I'm officially worried.
Many times I have described endurance running as the ability to tolerate pain. Along with that goes the ability to distinguish between good pain and bad pain. Good pain is muscle fibers being torn and rebuilt again into stronger legs, lungs aching with the exertion of aerobic exercise, getting stronger, growing in capacity, becoming more efficient. Bad pain is injury. With experience, a runner learns to recognize the bad pain, and stop. Stretch, recover, get different shoes, take a week off, whatever it takes to combat the problem and get back to running.
This logic goes right out the window when a race is imminent. Even really smart, really experienced runners do outright stupid things to their bodies for a race. A young woman from my running group, who had trained long, hard, and smart for a marathon last fall, hurt her back weeks before the race. She was not even close to being fully recovered come race day, and yet she started anyway and was forced to give up miles from the finish. We all told her she shouldn't, and we all understood when she did anyway. Once you spend months getting up early, going out in the dark and the weather and giving most of your free time over to mile after mile of training, not running the race is just not an option. We feel the pain and try to ignore it, even though we know better. We bargain with our bodies, forgetting that while 90% of endurance running is mental, the other 10% is cold hard physical fact.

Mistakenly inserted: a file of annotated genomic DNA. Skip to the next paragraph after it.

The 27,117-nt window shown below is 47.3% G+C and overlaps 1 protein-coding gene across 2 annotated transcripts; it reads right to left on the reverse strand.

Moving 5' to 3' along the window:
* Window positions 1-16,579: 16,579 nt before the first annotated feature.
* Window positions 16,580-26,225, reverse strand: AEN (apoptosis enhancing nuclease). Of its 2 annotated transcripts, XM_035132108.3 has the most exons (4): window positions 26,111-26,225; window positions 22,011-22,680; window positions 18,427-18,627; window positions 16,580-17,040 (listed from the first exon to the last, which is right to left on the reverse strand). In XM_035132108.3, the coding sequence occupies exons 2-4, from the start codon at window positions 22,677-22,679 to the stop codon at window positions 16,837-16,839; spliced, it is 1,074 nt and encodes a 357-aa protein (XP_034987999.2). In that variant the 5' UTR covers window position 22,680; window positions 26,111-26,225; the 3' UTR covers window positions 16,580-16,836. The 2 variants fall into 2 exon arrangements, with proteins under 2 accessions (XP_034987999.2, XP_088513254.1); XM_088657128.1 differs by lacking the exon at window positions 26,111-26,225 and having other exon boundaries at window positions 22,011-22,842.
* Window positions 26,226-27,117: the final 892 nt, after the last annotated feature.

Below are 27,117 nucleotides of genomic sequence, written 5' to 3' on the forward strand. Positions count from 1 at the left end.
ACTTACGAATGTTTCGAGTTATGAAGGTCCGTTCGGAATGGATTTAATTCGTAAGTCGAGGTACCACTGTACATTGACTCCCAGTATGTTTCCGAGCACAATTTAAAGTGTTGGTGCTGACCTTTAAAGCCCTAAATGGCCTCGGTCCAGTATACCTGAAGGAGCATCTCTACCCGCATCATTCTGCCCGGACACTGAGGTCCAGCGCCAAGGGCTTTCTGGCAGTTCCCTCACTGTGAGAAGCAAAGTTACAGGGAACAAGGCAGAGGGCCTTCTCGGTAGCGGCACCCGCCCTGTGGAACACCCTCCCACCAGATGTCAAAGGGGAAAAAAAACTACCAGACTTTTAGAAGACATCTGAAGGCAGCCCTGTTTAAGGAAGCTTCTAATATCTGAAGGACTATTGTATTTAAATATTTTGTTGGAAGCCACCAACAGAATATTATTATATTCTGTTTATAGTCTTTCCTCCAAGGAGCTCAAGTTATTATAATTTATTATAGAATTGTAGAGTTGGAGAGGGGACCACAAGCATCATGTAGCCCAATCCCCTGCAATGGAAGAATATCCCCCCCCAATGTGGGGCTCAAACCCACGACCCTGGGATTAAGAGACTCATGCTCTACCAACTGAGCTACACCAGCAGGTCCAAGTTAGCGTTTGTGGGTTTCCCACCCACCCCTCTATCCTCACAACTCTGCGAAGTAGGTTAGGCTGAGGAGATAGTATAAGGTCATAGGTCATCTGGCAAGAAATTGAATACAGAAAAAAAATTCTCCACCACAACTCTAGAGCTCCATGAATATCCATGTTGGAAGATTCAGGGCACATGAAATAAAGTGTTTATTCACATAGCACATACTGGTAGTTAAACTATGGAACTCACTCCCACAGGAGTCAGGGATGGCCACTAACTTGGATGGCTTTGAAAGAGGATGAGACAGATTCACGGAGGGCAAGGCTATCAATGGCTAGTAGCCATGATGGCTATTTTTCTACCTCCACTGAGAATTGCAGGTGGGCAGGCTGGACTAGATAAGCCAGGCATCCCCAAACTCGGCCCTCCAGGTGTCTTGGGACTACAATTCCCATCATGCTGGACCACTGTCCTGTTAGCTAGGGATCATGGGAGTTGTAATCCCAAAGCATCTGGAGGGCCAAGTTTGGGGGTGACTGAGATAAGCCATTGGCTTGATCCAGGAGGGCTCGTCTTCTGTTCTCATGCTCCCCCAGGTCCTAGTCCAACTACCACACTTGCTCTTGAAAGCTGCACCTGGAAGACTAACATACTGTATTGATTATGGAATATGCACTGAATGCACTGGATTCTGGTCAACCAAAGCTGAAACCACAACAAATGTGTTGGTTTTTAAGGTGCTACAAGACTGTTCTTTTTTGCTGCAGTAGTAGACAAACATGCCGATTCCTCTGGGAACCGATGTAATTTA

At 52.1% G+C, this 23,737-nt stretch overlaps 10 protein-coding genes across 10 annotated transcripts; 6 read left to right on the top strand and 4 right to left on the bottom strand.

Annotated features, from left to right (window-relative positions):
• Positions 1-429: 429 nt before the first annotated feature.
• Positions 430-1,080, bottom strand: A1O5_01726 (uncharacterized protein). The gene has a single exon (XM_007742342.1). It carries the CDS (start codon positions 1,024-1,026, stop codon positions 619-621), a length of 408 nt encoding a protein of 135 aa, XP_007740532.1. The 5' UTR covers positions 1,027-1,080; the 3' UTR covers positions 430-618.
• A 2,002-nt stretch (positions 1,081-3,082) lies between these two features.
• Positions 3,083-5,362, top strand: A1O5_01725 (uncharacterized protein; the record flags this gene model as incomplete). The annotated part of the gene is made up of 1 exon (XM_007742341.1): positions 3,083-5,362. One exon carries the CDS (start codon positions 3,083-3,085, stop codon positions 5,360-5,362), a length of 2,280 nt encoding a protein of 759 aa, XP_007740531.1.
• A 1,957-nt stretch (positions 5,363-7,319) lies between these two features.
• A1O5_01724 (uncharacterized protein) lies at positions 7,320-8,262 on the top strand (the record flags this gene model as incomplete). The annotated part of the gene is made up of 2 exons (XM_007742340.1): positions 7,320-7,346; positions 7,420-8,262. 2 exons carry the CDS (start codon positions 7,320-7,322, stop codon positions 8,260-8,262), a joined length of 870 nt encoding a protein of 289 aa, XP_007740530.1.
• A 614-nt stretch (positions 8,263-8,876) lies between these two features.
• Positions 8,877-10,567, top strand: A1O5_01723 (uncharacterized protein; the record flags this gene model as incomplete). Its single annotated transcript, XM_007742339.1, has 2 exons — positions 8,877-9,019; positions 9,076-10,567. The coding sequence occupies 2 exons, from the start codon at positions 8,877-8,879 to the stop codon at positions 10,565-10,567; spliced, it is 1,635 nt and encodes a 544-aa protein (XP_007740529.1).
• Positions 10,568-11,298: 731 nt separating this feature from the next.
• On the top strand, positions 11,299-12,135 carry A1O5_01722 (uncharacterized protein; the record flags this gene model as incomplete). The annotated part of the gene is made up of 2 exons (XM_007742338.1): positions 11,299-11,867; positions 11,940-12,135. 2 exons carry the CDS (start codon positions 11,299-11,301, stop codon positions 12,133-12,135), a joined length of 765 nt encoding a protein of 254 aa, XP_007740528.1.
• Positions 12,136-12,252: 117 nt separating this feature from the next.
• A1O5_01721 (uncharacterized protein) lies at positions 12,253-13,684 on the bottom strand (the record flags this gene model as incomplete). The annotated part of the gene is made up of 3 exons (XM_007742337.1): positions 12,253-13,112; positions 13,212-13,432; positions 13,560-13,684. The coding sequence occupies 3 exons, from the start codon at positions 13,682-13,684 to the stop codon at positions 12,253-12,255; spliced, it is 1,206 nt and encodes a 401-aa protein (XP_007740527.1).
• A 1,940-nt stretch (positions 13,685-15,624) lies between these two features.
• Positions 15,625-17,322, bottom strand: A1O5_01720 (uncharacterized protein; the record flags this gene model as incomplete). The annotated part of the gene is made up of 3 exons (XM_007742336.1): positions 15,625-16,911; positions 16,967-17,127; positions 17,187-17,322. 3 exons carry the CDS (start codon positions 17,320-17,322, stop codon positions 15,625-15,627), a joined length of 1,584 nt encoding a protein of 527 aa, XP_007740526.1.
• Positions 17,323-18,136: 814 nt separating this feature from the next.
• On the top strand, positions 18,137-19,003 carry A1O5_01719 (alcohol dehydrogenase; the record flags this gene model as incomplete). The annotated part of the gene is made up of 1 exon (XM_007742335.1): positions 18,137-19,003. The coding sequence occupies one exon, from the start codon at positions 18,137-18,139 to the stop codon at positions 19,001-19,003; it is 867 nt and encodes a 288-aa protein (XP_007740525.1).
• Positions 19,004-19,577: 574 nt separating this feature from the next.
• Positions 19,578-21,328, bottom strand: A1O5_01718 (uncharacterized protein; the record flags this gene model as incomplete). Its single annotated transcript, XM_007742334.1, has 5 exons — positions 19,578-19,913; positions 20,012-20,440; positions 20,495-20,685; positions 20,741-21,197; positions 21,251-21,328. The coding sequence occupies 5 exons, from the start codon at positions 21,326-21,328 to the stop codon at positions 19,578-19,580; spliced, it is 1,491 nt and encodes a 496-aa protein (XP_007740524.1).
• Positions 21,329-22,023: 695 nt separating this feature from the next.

My yassos this morning were a complete bust, and after a week of being in denial about my hamstring, I was forced to face the fact that I'm hurt. I hate it. I want to scream and kick and throw a tantrum over it. It's just not fair not fair NOT FAIR!
Instead, I am not going to run tomorrow. And maybe not the next day. I'll pay attention to the pain and hope that a week of recovery is more than enough.
Because there is no way I'm not running the race.